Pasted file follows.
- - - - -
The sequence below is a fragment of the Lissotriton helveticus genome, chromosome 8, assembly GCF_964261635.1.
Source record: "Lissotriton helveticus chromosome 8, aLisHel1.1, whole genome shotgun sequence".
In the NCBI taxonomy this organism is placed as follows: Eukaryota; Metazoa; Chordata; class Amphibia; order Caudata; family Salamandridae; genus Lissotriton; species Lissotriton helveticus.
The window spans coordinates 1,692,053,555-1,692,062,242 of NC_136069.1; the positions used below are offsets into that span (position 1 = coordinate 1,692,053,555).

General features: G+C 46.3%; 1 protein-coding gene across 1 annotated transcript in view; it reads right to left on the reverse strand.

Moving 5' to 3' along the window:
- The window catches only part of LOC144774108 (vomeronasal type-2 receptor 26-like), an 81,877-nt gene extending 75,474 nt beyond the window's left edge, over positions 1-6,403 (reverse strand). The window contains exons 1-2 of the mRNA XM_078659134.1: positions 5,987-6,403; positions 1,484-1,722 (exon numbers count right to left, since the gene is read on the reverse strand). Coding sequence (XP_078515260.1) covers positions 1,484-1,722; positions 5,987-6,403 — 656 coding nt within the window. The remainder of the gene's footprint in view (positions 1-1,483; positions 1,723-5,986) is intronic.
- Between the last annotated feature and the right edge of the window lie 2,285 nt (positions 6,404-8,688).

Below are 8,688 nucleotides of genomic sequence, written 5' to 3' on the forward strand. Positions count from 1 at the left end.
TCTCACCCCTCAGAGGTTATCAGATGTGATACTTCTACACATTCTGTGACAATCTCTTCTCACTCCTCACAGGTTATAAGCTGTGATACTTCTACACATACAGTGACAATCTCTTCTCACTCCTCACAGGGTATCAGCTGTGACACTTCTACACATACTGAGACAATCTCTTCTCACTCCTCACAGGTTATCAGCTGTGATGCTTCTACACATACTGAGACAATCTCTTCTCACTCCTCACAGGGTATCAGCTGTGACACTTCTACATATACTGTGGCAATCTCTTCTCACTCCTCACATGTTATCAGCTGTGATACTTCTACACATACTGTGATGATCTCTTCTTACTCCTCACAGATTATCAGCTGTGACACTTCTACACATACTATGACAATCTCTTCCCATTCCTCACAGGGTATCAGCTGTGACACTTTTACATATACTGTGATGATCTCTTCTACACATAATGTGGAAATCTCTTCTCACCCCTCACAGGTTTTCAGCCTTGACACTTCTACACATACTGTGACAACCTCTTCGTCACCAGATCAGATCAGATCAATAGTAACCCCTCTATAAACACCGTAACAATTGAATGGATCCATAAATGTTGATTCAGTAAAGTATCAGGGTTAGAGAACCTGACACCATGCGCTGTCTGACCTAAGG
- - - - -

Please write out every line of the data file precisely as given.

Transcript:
The sequence below is a fragment of the Lissotriton helveticus genome, chromosome 8, assembly GCF_964261635.1.
Source record: "Lissotriton helveticus chromosome 8, aLisHel1.1, whole genome shotgun sequence".
In the NCBI taxonomy this organism is placed as follows: Eukaryota; Metazoa; Chordata; class Amphibia; order Caudata; family Salamandridae; genus Lissotriton; species Lissotriton helveticus.
The window spans coordinates 1,692,053,555-1,692,062,242 of NC_136069.1; the positions used below are offsets into that span (position 1 = coordinate 1,692,053,555).

General features: G+C 46.3%; 1 protein-coding gene across 1 annotated transcript in view; it reads right to left on the reverse strand.

Moving 5' to 3' along the window:
- The window catches only part of LOC144774108 (vomeronasal type-2 receptor 26-like), an 81,877-nt gene extending 75,474 nt beyond the window's left edge, over positions 1-6,403 (reverse strand). The window contains exons 1-2 of the mRNA XM_078659134.1: positions 5,987-6,403; positions 1,484-1,722 (exon numbers count right to left, since the gene is read on the reverse strand). Coding sequence (XP_078515260.1) covers positions 1,484-1,722; positions 5,987-6,403 — 656 coding nt within the window. The remainder of the gene's footprint in view (positions 1-1,483; positions 1,723-5,986) is intronic.
- Between the last annotated feature and the right edge of the window lie 2,285 nt (positions 6,404-8,688).

Below are 8,688 nucleotides of genomic sequence, written 5' to 3' on the forward strand. Positions count from 1 at the left end.
TCTCACCCCTCAGAGGTTATCAGATGTGATACTTCTACACATTCTGTGACAATCTCTTCTCACTCCTCACAGGTTATAAGCTGTGATACTTCTACACATACAGTGACAATCTCTTCTCACTCCTCACAGGGTATCAGCTGTGACACTTCTACACATACTGAGACAATCTCTTCTCACTCCTCACAGGTTATCAGCTGTGATGCTTCTACACATACTGAGACAATCTCTTCTCACTCCTCACAGGGTATCAGCTGTGACACTTCTACATATACTGTGGCAATCTCTTCTCACTCCTCACATGTTATCAGCTGTGATACTTCTACACATACTGTGATGATCTCTTCTTACTCCTCACAGATTATCAGCTGTGACACTTCTACACATACTATGACAATCTCTTCCCATTCCTCACAGGGTATCAGCTGTGACACTTTTACATATACTGTGATGATCTCTTCTACACATAATGTGGAAATCTCTTCTCACCCCTCACAGGTTTTCAGCCTTGACACTTCTACACATACTGTGACAACCTCTTCGTCACCAGATCAGATCAGATCAATAGTAACCCCTCTATAAACACCGTAACAATTGAATGGATCCATAAATGTTGATTCAGTAAAGTATCAGGGTTAGAGAACCTGACACCATGCGCTGTCTGACCTAAGG